Shannen’s Dream

Attawapiskat, Ontario

Equitable and Culturally Appropriate Education for All

What needed to change:

Shannen Koostachin, a Mushkego Innanu James Bay Cree, grew up in Attawapiskat First Nation in northern Ontario. In 2000, when she was in kindergarten, her elementary school was closed because the ground underneath it was contaminated. Students were moved into freezing, moldy portables, and the federal government promised to build a new school.

By 2007, students were still in the portables. Children as young as 9 were dropping out of school, and Shannen was in Grade 8. That’s when the government cancelled the project to build a new school. Shannen couldn’t believe that she was never going to have a school. The elementary students in her community were going to have to put up with freezing cold portables and no actual facilities – no gym, library, or computer lab – forever.

Creating a concrete goal:

Shannen knew that all children deserve quality education. First Nations children deserve real schools with facilities that are equal to all other schools in Canada. Shannen’s basic demand was for “safe and comfy schools and culturally appropriate education” for all children – and she knew that these were basic rights.

Putting her message out there – online media, rallies, and more:

Shannen put up Youtube videos showing mice crawling over lunches students brought to her school, and videos talking about having to wear her winter coat in class. She also made a Facebook campaign. Through online media, she got support from thousands of youth across Canada.

Shannen also began speaking at rallies and events, like the student-led forum Education is a Human Right in Toronto.

Contacting Decision Makers:

Shannen asked other Indigenous and non-Indigenous youth to write letters to the government demanding equal opportunities for all students. It was the largest youth-led letter writing campaign in Canadian history!

In 2008, Shannen and her Grade 8 class went down to Ottawa for the National Aboriginal Day of Action. She got to speak to the Minister of Indian Affairs, who told her that the government was still not going to build a school in Attawapiskat. Shannen stood on the steps of Parliament Hill and made a stirring speech to the crowd, saying that she and all of the other people who care about this issue weren’t going to quit until every First Nation child had a school that they were proud of.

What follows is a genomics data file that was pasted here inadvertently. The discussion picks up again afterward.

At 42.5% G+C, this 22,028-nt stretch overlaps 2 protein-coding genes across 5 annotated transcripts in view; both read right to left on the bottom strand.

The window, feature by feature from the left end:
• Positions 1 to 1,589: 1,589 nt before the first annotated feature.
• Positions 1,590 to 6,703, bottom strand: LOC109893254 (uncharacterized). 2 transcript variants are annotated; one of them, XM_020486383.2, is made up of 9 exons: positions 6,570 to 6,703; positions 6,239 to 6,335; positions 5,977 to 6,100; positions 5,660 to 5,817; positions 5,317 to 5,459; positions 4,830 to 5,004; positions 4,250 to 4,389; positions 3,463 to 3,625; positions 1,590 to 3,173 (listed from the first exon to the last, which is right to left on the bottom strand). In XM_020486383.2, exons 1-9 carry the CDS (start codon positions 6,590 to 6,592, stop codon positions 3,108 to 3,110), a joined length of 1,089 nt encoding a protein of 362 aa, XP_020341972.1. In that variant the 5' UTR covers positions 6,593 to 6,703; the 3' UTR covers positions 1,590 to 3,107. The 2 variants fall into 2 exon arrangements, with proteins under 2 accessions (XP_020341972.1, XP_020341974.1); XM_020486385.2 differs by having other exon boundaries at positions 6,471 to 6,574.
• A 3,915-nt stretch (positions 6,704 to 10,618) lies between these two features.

In 2009, the federal government promised that a new elementary school would be built in Attawapiskat!

Tragically, Shannen died in a car accident in 2010 at the age of 15, and she did not get to see the new school finally built, which happened in 2014.

But her demands for equitable education for all have been carried forward by the many children and activists who, like Shannen, know that all children in Canada deserve good quality, safe education. Her advocacy for better and safer education for First Nations students was turned into a campaign by her family and friends, known as Shannen’s Dream.

To find out more, visit Shannen’s Dream.

Shannen’s advocacy is also carried forward in the Truth and Reconciliation Commission’s Call to Action on Education. The Truth and Reconciliation Commission spent six years hearing from Aboriginal people who had been taken from their families as children and placed for much of their childhoods in residential schools. When the Commission put out its Calls to Action in 2015, the second priority was Education. The Call to Action calls on the government to develop, along with Aboriginal groups, a joint strategy to eliminate educational and employment gaps between Aboriginal and non-Aboriginal Canadians.